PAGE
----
Roads are a nice improvement too with more varied places where they can pass, including through trees, but you do get pathing issue that is shown with a hollow dot. These paths take away building space so it’s a must to watch where you build them. As the game is in a fully realised 3D environment, the addition of extra building materials for the foundations (when built on steep slopes) is a welcomed addition and adds a more strategic element to building placements.
The notification bar at the top helps tell you – in a lot of detail – what needs to be done and where your focus should be. Soldiers without weapons? Tools missing for certain jobs? Storage full? Monsters attacking? It’s all there with a quick button press. It’s good to know especially if you’re running out of tools – which aren’t automated and can be a pain if you’re trying to concentrate on other things.
But despite wanting to prioritise certain tasks and build a large population, the level is already completed far too quickly to warrant continuing further. And with there only being a single game mode, the gameplay gets shallow and boring very quickly. What makes it worse is that there is no multiplayer – it’s a strictly single player only game – and even the huge maps pale in comparison to the size of The Settlers II.
The control scheme just doesn’t fit the controller that well either; it is clearly a genre that’s built for a keyboard and a mouse and adding, at least, a mouse to the options would make things a whole lot easier. Instead the controls feel clunky and sluggish. What’s also bemusing is the screen showcasing the control scheme. In many places in the game you need to use both the square and triangle buttons, but not once on the controller options (which you can’t change) screen does it mention it anywhere. How did I find them out? At the bottom of the screen during play it gives you the base controls for your in-game actions, which differ a lot from seemingly camera only controls in the options menu.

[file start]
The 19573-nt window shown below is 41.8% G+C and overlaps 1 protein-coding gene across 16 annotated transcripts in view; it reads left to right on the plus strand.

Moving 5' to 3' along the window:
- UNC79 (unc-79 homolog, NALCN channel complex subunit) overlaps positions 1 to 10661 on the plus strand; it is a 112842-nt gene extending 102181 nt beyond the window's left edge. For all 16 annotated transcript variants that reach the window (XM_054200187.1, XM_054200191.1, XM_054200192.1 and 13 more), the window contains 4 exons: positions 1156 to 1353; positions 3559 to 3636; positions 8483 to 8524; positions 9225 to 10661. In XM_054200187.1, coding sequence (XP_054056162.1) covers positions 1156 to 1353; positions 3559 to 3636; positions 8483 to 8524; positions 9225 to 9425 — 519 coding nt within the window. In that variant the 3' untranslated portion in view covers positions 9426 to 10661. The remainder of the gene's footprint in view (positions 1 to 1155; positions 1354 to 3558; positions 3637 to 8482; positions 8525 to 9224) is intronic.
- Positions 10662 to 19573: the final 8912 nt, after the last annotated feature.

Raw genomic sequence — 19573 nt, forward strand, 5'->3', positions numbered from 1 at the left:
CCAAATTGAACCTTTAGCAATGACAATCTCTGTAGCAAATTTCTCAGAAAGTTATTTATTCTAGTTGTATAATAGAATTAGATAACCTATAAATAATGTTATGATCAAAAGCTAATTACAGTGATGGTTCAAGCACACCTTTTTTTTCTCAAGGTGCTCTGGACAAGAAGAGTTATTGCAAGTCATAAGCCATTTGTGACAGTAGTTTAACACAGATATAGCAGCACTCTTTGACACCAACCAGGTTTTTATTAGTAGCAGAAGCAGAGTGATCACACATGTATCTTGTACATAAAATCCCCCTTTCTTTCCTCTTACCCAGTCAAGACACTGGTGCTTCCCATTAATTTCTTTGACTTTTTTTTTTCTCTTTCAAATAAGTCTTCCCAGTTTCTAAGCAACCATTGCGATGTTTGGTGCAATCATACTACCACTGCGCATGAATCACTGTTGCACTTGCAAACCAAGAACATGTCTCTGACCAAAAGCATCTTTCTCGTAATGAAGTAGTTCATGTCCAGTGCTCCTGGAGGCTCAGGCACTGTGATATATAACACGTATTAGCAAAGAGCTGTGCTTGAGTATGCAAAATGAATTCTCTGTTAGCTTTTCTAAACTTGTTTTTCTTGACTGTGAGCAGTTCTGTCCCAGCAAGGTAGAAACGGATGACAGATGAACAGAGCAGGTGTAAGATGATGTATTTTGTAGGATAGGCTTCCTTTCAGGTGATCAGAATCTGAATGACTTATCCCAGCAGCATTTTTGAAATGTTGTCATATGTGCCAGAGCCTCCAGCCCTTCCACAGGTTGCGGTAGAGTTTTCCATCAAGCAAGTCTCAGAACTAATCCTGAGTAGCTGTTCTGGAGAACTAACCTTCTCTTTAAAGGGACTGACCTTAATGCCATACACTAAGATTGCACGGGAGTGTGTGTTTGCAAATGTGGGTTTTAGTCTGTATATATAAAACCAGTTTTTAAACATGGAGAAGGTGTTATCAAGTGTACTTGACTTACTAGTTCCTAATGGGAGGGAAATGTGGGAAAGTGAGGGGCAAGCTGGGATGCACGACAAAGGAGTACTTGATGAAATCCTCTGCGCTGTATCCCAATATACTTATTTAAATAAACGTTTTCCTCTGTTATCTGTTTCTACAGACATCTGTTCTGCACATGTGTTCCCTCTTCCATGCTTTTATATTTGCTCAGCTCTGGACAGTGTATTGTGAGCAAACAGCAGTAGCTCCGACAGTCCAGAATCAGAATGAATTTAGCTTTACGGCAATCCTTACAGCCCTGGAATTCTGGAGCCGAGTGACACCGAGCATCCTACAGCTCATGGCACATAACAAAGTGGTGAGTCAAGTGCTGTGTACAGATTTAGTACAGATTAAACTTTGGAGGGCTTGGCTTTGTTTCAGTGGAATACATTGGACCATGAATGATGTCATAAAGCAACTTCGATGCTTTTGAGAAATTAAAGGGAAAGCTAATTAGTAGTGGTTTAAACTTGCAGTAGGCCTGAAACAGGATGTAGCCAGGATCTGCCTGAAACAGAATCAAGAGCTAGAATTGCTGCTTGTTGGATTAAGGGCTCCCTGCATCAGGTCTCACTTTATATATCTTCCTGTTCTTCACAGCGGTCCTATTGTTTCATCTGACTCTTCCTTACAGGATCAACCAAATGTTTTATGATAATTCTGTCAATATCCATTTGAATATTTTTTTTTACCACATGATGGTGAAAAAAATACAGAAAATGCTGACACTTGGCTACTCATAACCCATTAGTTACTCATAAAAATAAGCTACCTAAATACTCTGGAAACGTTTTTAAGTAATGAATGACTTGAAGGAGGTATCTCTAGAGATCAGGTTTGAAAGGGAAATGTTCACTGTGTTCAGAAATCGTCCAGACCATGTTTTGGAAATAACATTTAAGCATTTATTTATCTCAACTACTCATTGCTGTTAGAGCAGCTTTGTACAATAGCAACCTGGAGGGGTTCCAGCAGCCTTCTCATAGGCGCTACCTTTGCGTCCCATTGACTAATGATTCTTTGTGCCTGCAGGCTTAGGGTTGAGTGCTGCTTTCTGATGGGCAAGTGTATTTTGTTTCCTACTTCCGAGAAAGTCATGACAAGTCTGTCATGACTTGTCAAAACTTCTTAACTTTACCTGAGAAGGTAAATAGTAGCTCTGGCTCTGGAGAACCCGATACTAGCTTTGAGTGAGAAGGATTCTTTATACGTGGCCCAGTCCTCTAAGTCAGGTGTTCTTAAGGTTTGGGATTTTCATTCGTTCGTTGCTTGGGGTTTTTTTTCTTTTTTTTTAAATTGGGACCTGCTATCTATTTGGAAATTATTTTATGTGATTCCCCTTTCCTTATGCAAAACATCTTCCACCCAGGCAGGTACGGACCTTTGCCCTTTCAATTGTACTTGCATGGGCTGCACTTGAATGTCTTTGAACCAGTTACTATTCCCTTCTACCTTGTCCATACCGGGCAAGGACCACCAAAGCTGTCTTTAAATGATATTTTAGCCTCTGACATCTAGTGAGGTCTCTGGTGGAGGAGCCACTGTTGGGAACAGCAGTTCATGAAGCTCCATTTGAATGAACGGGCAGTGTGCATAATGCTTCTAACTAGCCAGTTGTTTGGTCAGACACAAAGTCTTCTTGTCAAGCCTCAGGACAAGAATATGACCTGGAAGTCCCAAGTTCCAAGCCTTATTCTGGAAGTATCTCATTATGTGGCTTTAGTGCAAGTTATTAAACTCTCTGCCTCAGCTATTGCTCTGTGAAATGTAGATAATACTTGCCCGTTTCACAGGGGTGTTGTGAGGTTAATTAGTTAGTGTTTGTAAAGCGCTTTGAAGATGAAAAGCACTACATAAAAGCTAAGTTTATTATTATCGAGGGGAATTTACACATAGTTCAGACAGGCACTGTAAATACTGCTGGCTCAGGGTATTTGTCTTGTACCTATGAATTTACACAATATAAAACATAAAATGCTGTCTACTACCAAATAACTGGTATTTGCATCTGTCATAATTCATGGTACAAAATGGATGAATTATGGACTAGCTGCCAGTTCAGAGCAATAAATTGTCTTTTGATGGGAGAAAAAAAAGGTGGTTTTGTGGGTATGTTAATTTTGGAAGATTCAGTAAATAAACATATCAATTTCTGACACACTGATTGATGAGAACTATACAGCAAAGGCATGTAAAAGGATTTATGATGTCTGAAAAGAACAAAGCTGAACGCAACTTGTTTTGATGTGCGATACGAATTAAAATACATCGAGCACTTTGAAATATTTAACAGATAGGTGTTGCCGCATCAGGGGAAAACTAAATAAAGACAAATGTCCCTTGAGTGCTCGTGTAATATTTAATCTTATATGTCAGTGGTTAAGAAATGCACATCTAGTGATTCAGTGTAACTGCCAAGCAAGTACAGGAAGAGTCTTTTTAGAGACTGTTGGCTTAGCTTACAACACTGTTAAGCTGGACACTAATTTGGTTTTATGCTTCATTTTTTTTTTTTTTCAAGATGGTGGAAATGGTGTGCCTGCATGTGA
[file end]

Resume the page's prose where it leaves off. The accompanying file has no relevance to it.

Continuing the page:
The Valhalla Hills Definitive Edition includes all of the DLC that comes as part of the PC version of the game – Sand of the Damned, Fire Mountains, and The Dwarf Cave. But even with this DLC it hasn’t added anything substantial to the half-full glass. What’s even crazier is the price of the game. Even though it does have all of the DLC present on top of the game, $40 for a game that feels rather shallow, lacking many features, and has gameplay issues is far too steep than its real worth. With other similar games with considerably more content and gameplay going for less than half to a third of the price of this game with its DLC, it’s hard to recommend this over others.
With many of the developers from The Settlers II working on Valhalla Hills, I would have thought a major improvement would be in order, instead it feels like two steps forward and colossal step back. There’s so much that can be done with this game that just isn’t here to keep even The Settlers II fans going for long.